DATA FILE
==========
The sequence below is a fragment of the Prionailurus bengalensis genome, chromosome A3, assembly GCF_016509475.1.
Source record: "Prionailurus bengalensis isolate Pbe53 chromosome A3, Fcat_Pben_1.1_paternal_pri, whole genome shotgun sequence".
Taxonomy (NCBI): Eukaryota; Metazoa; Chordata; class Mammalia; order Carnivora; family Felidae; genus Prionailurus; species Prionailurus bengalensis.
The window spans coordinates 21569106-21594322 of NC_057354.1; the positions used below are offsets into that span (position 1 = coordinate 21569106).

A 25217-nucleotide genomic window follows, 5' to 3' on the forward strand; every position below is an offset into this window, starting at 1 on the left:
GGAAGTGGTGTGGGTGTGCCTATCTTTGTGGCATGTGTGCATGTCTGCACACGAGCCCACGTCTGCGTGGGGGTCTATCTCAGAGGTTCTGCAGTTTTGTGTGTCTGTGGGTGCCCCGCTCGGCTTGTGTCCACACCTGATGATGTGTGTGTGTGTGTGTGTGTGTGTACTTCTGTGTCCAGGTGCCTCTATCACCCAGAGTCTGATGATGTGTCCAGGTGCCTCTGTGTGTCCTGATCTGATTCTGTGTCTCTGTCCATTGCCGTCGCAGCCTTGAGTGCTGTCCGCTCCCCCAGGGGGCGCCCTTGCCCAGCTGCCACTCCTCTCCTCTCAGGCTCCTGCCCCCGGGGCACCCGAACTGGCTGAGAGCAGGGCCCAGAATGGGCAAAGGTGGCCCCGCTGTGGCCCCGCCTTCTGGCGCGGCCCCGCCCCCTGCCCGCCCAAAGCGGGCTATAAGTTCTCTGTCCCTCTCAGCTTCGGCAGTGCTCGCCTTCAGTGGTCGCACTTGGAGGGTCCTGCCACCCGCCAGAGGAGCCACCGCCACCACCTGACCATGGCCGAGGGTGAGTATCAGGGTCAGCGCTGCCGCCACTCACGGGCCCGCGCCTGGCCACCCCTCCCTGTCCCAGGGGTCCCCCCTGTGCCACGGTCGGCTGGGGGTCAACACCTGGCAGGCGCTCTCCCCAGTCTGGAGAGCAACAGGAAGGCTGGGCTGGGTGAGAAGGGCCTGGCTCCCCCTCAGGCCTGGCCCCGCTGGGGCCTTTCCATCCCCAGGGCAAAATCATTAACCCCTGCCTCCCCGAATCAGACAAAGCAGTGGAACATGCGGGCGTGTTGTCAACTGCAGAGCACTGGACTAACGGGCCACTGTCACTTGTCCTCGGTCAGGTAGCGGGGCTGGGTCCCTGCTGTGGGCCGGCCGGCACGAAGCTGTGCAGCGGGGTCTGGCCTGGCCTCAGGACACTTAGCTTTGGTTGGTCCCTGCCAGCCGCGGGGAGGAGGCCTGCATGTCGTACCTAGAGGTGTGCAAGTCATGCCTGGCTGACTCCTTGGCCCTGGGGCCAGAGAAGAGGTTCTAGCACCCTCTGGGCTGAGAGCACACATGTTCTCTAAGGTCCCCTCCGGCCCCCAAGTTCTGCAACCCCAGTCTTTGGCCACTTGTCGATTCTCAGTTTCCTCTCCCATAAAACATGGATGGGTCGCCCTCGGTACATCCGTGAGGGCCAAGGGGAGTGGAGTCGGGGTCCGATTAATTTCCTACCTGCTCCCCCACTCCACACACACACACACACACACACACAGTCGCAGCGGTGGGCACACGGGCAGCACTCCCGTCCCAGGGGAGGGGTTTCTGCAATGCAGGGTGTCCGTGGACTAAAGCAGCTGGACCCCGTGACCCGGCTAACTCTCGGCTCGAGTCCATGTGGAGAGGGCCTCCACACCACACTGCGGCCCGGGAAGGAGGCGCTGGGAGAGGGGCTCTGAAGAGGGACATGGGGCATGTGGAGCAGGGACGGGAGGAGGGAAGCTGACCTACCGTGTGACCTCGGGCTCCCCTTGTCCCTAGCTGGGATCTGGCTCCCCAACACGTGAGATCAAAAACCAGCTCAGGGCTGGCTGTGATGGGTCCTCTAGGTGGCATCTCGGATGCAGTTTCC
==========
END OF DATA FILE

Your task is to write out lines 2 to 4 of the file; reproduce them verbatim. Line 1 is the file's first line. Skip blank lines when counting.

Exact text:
Source record: "Prionailurus bengalensis isolate Pbe53 chromosome A3, Fcat_Pben_1.1_paternal_pri, whole genome shotgun sequence".
Taxonomy (NCBI): Eukaryota; Metazoa; Chordata; class Mammalia; order Carnivora; family Felidae; genus Prionailurus; species Prionailurus bengalensis.
The window spans coordinates 21569106-21594322 of NC_057354.1; the positions used below are offsets into that span (position 1 = coordinate 21569106).